From Coinjock to Edenton, residents honor vets
By Chris Day, Nicole Bowman-Layton and Miles Layton
Tuesday, November 12, 2019
Residents around the region turned out Monday to honor and celebrate the nation’s veterans in ceremonies held from Coinjock to Edenton.
At Veterans Memorial Park in Coinjock, Rep. Bobby Hanig, R-Currituck, said Americans must do a better job of honoring the nation’s veterans, particularly those who’ve suffered the tragedies of war.
“Some of their wounds, both physical and mental, will never heal,” said Hanig, an Army veteran himself. “We must, we absolutely must as a nation do our best to honor them, treat them and love them.”
Hanig was speaking before more than 100 people attending American Legion Post 288’s Veterans Day ceremony.
“Today we celebrate the wives, husbands, children, mothers, fathers and loved ones who’ve sacrifice so much,” Hanig continued. “Those who’ve lost loved ones and those who’ve had their loved ones return only to find they’re changed both mentally and physically. They have a long road ahead of them.”
Hanig described life in the military as a brotherhood, where each member is equal to the other and will rally around a common goal.
“It doesn’t matter if you’re a man, woman, white, black, Hispanic, Indian, Republican or Democrat,” he said. “When the call of battle sounds, we all come together to defeat tyranny, oppression, and evil all around the world.”
At a Veterans Day ceremony in Edenton, a retired Army lieutenant colonel gave the keynote speech.
Lt. Col. William “Joe” Ward, who retired in July after 34 years in the Army, noted how he left the Army several times during his military career but each time he eventually re-enlisted. When he finally did decide to retire, friends and family asked him, “haven’t you had enough.”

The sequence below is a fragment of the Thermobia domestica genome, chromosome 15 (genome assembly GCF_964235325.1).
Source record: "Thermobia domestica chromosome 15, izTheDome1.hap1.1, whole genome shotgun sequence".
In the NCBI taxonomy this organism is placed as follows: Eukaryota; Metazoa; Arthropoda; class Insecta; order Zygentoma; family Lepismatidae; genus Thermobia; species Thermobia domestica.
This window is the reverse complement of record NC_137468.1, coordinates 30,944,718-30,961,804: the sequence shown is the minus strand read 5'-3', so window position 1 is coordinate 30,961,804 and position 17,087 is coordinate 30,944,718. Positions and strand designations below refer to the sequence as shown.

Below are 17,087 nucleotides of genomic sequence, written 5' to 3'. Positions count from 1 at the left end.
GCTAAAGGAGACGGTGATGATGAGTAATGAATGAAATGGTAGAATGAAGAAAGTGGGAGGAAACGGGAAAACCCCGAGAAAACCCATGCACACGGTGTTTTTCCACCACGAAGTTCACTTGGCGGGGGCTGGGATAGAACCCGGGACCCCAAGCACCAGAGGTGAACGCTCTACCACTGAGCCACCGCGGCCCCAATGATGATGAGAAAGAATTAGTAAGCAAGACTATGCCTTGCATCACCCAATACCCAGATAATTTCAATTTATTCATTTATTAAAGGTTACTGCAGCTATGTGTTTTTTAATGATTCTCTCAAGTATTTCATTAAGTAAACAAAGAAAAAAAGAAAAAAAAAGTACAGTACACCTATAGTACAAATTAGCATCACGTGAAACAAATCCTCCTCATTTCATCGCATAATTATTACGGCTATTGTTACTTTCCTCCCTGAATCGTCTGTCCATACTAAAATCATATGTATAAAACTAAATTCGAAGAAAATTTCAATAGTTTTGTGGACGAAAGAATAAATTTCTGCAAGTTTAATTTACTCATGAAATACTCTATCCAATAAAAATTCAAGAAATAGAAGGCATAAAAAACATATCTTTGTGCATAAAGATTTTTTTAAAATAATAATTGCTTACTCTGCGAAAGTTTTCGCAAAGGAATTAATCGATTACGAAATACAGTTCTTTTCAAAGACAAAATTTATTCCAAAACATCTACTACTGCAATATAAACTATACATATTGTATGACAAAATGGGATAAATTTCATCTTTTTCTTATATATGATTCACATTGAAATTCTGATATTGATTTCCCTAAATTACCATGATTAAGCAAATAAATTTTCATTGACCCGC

“I didn’t realize it at the time, but my friends and family just wanted to see me get out of harm’s way,” the American Legion Post 40 member said. “To me, the military is who I am, what I do.”
Ward, a member of John A. Holmes High School Class of 1985, encouraged the community to work to honor and remember veterans the remaining 364 days of the year.
“So far, 30,000 soldiers have been killed in the global war on terror,” he said. “We are losing 22 veterans a day to suicide. We’re losing more soldiers to suicide than we have in combat. There is a stigma that prevents soldiers from getting help. We need to remove those barriers so our veterans can seek help. We must honor their sacrifice and make sure their needs are met on the other 364 days a year.”
In Perquimans County, Hertford’s Veterans Day celebration touched on the values that define the nation.
Veterans escorted by members of Boy Scout Troop 150 and Cub Scout Pack 150 planted flags from the branches of the military in the sidewalk leading to the base of the war memorial monument. The Perquimans High School Marching Band, as directed by Principal Wayne Price, provided the patriotic music to set the tone. Speeches were made by distinguished local leadership from American Legion Posts 126 and 362.
Perquimans County Manager Frank Heath gave the keynote speech in front of the historic county courthouse.
“The liberties and values for which our nation stands are all safe today, because the brave men and women in our midst at this ceremony have been ready to answer the call when service beckons them to action; to stand at the front and fight for freedom for you, me and our families,” Heath said. “To the veterans here today, we say ‘thank you and ‘God bless you. To the families you left behind to go serve, we say thank you for your sacrifice, and for holding down the fort at home. For those who bear the scars of battle, we pledge to honor and respect you, so help us God.”